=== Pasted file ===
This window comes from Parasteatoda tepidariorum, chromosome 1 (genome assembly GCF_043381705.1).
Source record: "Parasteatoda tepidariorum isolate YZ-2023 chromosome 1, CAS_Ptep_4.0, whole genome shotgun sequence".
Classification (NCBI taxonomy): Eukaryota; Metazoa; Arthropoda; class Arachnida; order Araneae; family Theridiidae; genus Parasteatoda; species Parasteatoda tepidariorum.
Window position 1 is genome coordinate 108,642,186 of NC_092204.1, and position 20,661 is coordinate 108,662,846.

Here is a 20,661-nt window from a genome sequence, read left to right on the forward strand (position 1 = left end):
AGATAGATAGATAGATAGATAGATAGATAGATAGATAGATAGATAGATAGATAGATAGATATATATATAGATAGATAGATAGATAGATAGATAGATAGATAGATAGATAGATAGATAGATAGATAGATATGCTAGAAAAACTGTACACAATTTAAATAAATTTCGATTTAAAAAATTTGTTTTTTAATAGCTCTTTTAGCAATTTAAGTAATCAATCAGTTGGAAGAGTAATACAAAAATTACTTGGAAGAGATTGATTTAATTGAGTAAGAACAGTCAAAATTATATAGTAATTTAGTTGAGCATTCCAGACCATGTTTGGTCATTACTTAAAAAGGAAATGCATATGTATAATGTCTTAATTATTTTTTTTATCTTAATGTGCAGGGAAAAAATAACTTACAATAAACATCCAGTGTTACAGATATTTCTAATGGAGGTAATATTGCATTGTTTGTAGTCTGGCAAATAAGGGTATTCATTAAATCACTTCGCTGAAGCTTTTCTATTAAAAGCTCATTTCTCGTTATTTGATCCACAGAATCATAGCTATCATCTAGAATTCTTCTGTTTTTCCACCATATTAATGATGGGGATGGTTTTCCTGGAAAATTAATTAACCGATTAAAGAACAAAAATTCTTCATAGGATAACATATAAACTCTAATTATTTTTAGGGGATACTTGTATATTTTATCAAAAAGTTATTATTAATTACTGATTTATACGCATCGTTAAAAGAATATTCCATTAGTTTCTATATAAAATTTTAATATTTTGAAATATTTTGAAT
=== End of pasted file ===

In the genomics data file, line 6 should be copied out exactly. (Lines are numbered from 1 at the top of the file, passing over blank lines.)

AGATAGATAGATAGATAGATAGATAGATAGATAGATAGATAGATAGATAGATAGATAGATATATATATAGATAGATAGATAGATAGATAGATAGATAGATAGATAGATAGATAGATAGATAGATAGATATGCTAGAAAAACTGTACACAATTTAAATAAATTTCGATTTAAAAAATTTGTTTTTTAATAGCTCTTTTAGCAATTTAAGTAATCAATCAGTTGGAAGAGTAATACAAAAATTACTTGGAAGAGATTGATTTAATTGAGTAAGAACAGTCAAAATTATATAGTAATTTAGTTGAGCATTCCAGACCATGTTTGGTCATTACTTAAAAAGGAAATGCATATGTATAATGTCTTAATTATTTTTTTTATCTTAATGTGCAGGGAAAAAATAACTTACAATAAACATCCAGTGTTACAGATATTTCTAATGGAGGTAATATTGCATTGTTTGTAGTCTGGCAAATAAGGGTATTCATTAAATCACTTCGCTGAAGCTTTTCTATTAAAAGCTCATTTCTCGTTATTTGATCCACAGAATCATAGCTATCATCTAGAATTCTTCTGTTTTTCCACCATATTAATGATGGGGATGGTTTTCCTGGAAAATTAATTAACCGATTAAAGAACAAAAATTCTTCATAGGATAACATATAAACTCTAATTATTTTTAGGGGATACTTGTATATTTTATCAAAAAGTTATTATTAATTACTGATTTATACGCATCGTTAAAAGAATATTCCATTAGTTTCTATATAAAATTTTAATATTTTGAAATATTTTGAAT